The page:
Perhaps the most notable jury award in Jefferson County — a poor black county of less than 10,000 residents — was $150 million given to five plaintiffs in 1999 against the makers of the diet drug fen-phen. The case was eventually settled with more than 800 other fen-phen cases for a reported $400 million.
In nearby Claiborne County, jurors in 2001 returned a $100 million award against Johnson & Johnson stemming from the heartburn drug Propulsid.
The court docket has seen fewer new cases after Mississippi legislators passed laws capping jury awards against businesses in civil cases, but officials said the cases filed before the January 1 deadline will keep the docket busy for some time to come.
At least two drug stores in the area have been subpoenaed by a federal grand jury looking for patient information and possibly forged prescription records.
Investigators from the state Attorney General’s office reportedly contacted former jurors who sued the CBS news magazine “60 Minutes” after it aired a segment last November called “Jackpot Justice.” It featured former Fayette florist Beau Strittman, the recipient of an undisclosed settlement from the makers of the obesity drug Redux, who said juries had “awarded these people this money because they felt as if they were going to get a cut off of it.”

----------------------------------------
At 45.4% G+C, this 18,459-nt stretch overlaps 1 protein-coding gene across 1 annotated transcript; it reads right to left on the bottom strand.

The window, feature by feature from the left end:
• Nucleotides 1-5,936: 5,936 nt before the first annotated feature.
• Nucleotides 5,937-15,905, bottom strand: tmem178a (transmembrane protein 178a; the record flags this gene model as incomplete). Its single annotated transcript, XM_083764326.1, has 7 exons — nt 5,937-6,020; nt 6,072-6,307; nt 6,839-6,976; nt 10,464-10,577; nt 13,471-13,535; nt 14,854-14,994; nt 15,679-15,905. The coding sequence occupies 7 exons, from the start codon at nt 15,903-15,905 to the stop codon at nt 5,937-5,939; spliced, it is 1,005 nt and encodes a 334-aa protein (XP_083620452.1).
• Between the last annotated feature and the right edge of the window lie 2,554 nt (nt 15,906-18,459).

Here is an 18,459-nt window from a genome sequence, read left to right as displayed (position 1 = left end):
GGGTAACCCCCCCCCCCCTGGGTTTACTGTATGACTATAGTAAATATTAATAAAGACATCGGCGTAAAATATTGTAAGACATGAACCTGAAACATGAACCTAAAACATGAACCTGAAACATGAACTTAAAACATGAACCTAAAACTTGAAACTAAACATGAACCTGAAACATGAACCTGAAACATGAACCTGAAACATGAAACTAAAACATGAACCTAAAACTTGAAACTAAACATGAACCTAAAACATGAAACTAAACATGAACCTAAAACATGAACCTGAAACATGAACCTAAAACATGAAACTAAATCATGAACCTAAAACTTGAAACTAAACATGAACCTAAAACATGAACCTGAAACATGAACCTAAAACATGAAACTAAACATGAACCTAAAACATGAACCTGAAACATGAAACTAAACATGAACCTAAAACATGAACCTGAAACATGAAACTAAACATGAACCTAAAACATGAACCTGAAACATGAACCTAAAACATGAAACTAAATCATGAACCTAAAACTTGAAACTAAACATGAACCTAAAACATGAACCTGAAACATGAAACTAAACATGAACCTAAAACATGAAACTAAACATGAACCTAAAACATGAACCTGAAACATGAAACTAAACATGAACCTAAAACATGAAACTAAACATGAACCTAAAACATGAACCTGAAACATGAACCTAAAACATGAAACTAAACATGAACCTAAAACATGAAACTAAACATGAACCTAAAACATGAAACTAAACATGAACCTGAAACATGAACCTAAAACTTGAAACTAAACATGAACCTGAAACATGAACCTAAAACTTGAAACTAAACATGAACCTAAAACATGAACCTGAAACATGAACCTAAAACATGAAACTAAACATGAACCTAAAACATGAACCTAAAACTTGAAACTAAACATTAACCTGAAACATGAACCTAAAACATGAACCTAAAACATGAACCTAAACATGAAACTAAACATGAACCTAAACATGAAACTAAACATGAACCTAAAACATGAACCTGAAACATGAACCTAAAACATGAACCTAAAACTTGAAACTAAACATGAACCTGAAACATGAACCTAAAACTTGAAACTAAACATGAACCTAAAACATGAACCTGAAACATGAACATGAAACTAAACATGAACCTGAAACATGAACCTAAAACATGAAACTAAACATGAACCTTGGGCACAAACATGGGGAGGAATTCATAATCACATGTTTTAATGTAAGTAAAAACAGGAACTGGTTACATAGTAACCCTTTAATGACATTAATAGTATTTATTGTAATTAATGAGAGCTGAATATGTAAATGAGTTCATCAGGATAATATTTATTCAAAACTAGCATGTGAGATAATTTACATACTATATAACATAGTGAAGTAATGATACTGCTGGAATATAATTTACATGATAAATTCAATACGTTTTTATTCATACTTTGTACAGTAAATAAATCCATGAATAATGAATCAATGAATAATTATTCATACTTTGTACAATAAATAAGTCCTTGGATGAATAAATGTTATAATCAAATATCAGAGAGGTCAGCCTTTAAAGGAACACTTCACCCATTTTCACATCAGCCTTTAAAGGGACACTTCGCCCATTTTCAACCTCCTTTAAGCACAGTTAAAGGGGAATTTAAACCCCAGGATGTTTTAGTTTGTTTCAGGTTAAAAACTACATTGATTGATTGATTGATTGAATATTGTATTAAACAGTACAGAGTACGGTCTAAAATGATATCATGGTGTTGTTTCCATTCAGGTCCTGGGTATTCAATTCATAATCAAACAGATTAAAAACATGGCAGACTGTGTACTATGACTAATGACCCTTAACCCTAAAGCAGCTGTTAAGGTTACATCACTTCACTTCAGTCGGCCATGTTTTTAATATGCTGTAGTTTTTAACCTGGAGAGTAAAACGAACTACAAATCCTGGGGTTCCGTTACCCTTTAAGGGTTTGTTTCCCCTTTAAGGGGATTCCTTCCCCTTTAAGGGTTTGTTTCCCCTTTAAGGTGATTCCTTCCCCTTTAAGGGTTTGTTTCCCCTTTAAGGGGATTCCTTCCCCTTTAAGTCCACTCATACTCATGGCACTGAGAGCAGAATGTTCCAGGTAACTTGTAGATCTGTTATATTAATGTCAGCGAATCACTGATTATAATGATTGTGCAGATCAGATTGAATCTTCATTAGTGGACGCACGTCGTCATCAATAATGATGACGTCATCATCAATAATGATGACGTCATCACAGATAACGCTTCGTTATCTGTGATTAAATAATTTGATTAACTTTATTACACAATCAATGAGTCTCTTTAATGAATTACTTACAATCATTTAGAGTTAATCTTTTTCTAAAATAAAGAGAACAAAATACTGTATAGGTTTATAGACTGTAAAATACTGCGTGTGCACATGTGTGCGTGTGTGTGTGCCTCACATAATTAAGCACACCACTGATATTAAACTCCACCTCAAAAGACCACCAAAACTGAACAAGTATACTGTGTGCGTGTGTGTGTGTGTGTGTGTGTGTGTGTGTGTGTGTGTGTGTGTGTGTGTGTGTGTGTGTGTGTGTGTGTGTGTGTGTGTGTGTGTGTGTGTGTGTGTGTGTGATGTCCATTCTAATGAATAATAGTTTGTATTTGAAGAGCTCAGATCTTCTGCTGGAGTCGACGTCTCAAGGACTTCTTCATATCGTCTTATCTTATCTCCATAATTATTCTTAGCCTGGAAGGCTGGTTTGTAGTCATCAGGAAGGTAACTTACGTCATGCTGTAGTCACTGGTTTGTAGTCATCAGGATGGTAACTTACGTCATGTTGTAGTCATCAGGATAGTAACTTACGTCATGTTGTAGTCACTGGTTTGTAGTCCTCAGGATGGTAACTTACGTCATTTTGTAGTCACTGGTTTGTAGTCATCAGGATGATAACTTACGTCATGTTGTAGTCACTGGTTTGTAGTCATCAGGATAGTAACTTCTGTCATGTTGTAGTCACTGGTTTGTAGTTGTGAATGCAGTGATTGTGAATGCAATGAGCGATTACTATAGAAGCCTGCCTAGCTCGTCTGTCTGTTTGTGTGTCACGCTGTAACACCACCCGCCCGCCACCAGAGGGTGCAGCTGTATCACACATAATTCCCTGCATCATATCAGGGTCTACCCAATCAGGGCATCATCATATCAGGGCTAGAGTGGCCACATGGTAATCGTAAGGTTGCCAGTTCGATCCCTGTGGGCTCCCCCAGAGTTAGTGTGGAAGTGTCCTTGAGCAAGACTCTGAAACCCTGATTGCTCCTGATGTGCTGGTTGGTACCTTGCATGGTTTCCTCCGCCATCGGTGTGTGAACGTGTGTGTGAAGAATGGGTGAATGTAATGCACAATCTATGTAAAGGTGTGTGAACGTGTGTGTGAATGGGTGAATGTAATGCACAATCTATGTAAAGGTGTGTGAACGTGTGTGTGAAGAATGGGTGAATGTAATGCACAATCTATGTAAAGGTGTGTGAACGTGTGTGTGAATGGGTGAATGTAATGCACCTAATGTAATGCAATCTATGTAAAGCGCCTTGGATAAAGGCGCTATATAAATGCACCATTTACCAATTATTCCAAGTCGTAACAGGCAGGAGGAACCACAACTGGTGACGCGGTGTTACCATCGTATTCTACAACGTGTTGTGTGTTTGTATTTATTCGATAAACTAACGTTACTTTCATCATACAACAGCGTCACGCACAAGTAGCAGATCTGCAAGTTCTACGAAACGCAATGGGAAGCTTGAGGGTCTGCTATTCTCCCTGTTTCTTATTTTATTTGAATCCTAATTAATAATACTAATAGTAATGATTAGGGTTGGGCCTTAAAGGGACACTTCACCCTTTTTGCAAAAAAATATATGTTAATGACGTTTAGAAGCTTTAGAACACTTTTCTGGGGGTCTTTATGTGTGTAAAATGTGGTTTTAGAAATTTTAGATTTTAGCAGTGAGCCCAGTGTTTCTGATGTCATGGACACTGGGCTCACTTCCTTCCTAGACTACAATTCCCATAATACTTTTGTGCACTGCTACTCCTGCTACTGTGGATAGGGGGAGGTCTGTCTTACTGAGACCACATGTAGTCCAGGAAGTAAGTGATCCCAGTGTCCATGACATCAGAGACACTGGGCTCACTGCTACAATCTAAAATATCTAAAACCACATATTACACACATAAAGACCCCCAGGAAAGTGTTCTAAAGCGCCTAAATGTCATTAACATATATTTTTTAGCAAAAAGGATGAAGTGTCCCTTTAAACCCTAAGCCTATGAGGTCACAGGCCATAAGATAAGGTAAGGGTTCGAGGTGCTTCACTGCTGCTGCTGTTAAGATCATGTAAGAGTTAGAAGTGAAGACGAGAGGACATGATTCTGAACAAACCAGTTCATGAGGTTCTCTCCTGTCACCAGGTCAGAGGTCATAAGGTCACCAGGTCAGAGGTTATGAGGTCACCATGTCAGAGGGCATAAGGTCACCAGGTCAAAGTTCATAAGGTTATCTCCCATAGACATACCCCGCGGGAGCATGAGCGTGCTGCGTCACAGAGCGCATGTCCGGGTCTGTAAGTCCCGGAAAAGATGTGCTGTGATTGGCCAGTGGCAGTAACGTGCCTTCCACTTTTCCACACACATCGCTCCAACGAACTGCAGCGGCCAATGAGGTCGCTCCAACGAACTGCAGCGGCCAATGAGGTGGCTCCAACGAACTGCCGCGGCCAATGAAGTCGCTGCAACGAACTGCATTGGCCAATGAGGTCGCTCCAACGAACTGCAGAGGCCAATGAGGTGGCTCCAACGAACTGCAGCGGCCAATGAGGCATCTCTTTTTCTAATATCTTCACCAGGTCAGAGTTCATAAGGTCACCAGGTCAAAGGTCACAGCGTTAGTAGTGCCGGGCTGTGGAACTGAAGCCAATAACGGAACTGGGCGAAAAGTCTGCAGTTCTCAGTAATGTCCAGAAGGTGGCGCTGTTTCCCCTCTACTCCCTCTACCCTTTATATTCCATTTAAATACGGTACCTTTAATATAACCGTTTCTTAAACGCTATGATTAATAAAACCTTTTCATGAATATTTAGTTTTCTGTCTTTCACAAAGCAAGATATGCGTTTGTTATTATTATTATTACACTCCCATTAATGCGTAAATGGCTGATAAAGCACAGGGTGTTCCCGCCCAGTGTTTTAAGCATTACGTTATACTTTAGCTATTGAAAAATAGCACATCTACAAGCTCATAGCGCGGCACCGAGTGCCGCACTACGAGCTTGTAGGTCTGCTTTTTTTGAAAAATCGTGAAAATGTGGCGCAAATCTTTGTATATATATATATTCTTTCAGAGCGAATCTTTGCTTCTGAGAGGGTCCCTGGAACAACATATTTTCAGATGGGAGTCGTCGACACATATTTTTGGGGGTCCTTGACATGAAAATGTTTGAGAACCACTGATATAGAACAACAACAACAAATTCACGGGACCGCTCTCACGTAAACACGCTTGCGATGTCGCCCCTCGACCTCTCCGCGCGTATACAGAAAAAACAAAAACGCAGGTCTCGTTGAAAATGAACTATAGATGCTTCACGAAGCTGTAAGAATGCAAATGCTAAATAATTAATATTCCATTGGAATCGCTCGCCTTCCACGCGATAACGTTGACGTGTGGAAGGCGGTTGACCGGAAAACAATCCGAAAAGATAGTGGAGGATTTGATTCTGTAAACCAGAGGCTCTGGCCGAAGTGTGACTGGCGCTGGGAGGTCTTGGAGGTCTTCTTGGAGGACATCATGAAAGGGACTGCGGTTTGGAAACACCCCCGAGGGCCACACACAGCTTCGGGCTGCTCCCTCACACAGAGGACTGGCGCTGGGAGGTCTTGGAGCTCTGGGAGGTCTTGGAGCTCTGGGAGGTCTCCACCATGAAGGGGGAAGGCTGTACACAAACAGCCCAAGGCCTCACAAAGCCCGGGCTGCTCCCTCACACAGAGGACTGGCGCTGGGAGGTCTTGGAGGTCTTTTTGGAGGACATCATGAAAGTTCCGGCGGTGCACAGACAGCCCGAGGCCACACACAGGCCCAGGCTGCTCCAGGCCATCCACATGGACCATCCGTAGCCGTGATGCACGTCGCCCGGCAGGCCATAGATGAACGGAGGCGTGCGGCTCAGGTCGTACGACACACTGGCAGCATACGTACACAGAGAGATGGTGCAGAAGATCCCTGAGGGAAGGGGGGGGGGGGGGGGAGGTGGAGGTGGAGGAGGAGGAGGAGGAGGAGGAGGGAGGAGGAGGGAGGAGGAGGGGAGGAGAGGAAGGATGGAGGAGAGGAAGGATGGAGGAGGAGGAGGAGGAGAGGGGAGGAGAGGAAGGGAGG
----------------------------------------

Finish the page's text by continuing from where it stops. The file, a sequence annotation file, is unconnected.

Some of the plaintiffs from the fen-phen case accuse their lawyers of lining their wallets at victims’ expense. More than a half-dozen lawsuits have been filed against several of the attorneys who went after the drug maker.
The lawyers being sued led the fen-phen litigation — Michael Gallagher of Houston and Dennis Sweet, Shane Langston, Richard Freese and Richard Schwartz.
Two of the lawsuits allege Schwartz signed up fake clients to increase the lawyer’s portion from the settlements. Ben Skipper, Schwartz’s lawyer, called the allegations “completely baseless.”
A Jackson State University employee, Kenneth Kennedy, claims he referred 70 users of the drugs fen-phen, Propulsid and Rezulin to Sweet for $150,000, plus expenses. Kennedy said he was never paid.
Two other alleged “runners” have also sued Sweet. One, Willie Anderson, said he was to receive between $1.5 and $4 million for the cases he referred. Anderson, though, dropped the suit a day after filing it in April, saying in an affidavit that he became scared after being contacted by the FBI.
Sweet has called the lawsuits “frivolous” and filed a countersuit against Kennedy. He wants a court order forbidding the plaintiffs’ attorney, Kevin D. Muhammad, from filing any more suits against him or the other fen-phen lawyers.